Manufacturers Sneaking More Nicotine into Cigarettes

Internal Medicine World ReportMarch 2007
Volume 0
Issue 0

In Pursuit of Addictive Behaviors

CAMBRIDGE, Mass—A new analysis of nicotine yield from major brand-name cigarettes sold in Massachusetts from 1997 to 2005 has shown that manufacturers are progressively increasing the nicotine content, reported researchers at a recent meeting at Harvard University. Their findings show that smoke nicotine yield per cigarette increased by an average of 1.6% each year between 1997 and 2005, or by 11% between 1998 and 2005.

“Our findings call into serious question whether the tobacco industry has changed at all in its pursuit of addicting smokers since signing the Master Settlement Agreement of 1998 with the State Attorneys General,” said Gregory N. Connolly, DMD, MPH, director, Tobacco Control Research Program, Division of Public Health Practice, Harvard. “Our analysis shows that the companies have been secretly increasing the drug nicotine year by year in their cigarettes, without any warning to consumers, since the settlement.”

The new analysis, which confirmed the magnitude of the increase first reported by the Massachusetts Department of Health in August 2006, shows that:

• Manufacturers are not only intensifying the concentration of nicotine in the tobacco but are also modifying several design features of cigarettes to increase the number of puffs per cigarette. The end result is a product that is potentially more addictive

• Smoke nicotine yields were increased in the cigarettes made by each of the 4 major manufacturers (Brown & Williamson, Lorillard, Philip Morris, RJ Reynolds) and encompasses all major cigarette market categories, including mentholated, nonmentholated, full-flavor, light, and ultralight.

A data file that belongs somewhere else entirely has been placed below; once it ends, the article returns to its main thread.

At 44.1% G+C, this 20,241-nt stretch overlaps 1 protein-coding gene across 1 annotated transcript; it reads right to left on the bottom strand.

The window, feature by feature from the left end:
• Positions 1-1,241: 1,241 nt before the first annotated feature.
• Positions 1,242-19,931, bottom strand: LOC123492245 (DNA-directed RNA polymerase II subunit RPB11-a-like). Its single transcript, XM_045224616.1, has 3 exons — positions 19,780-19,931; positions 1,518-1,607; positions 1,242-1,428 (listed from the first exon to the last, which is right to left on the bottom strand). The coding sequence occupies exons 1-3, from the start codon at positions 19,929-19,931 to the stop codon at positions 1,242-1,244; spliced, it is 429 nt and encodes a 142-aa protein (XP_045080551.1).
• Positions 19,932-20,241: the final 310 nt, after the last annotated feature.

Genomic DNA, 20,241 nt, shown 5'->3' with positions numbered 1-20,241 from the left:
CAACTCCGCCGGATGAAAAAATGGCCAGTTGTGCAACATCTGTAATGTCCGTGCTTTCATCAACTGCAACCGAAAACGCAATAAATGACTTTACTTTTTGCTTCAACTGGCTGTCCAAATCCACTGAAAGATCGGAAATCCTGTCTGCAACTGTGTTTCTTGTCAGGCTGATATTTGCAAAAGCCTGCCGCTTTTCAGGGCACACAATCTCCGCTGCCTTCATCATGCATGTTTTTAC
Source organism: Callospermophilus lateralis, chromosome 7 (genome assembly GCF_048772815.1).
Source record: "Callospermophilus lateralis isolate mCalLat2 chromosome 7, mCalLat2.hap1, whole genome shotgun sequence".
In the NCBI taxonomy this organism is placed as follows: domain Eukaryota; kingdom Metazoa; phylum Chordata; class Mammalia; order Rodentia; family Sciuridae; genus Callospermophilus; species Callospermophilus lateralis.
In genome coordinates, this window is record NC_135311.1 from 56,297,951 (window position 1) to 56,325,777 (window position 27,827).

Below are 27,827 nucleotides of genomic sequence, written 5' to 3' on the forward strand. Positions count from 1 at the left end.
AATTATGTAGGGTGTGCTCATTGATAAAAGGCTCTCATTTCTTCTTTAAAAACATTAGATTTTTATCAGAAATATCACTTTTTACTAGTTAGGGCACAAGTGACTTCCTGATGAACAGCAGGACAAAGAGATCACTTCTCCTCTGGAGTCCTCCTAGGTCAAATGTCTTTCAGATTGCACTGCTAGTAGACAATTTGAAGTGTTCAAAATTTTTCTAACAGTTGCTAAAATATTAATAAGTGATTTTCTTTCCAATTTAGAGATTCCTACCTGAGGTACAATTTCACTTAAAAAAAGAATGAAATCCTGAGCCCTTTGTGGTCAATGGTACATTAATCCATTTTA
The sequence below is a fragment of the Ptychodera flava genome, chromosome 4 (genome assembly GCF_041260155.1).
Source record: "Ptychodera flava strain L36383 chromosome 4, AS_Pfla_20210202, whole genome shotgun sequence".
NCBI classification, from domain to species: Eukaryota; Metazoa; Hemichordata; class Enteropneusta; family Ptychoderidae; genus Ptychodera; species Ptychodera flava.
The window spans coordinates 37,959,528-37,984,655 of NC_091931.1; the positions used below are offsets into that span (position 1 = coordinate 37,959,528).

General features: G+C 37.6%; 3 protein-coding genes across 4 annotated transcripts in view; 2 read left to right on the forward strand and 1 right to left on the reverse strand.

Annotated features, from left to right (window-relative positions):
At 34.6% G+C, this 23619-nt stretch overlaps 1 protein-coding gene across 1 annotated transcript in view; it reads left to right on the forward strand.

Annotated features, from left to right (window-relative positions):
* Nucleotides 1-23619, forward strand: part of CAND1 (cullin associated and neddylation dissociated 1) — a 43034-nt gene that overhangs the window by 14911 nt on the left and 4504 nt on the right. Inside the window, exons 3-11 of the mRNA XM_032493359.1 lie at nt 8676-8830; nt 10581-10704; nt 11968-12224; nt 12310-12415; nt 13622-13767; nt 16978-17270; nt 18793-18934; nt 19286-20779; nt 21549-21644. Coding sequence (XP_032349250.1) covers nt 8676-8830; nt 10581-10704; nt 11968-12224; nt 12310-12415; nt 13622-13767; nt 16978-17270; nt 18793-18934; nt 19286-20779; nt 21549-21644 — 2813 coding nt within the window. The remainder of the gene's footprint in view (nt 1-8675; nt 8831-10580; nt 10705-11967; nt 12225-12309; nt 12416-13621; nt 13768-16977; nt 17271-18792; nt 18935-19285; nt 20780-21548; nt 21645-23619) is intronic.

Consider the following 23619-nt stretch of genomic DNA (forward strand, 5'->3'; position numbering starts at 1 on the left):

Although relatively minor changes in nicotine yield may not significantly affect the product’s addictive qualities, “nevertheless, the total nicotine dosing capability, the speed with which nicotine can be delivered, and the ease with which nicotine can be extracted are among the determinants of the addiction potential of the cigarette,” the researchers note.

“Cigarettes are finely-tuned drug delivery devices, designed to perpetuate a tobacco pandemic,” said Howard Koh, MD, MPH, former commissioner of public health for the Commonwealth of Massachusetts.

Beginning in 1997, state regulations have required an annual report to be filed with the Massachusetts Department of Public Health by all manufacturers of cigarettes sold in the state. The reported data include machine-based measures of nicotine yield, as well as measures of cigarette design related to nicotine delivery.

The discovery of an 11% increase in nicotine content confirms recent statements by the US District Court for the District of Columbia that manufacturers have the ability to manipulate addictive additives. “It underscores the need for continued surveillance of nicotine delivery in products created by an unregulated industry,” Dr Connolly said.

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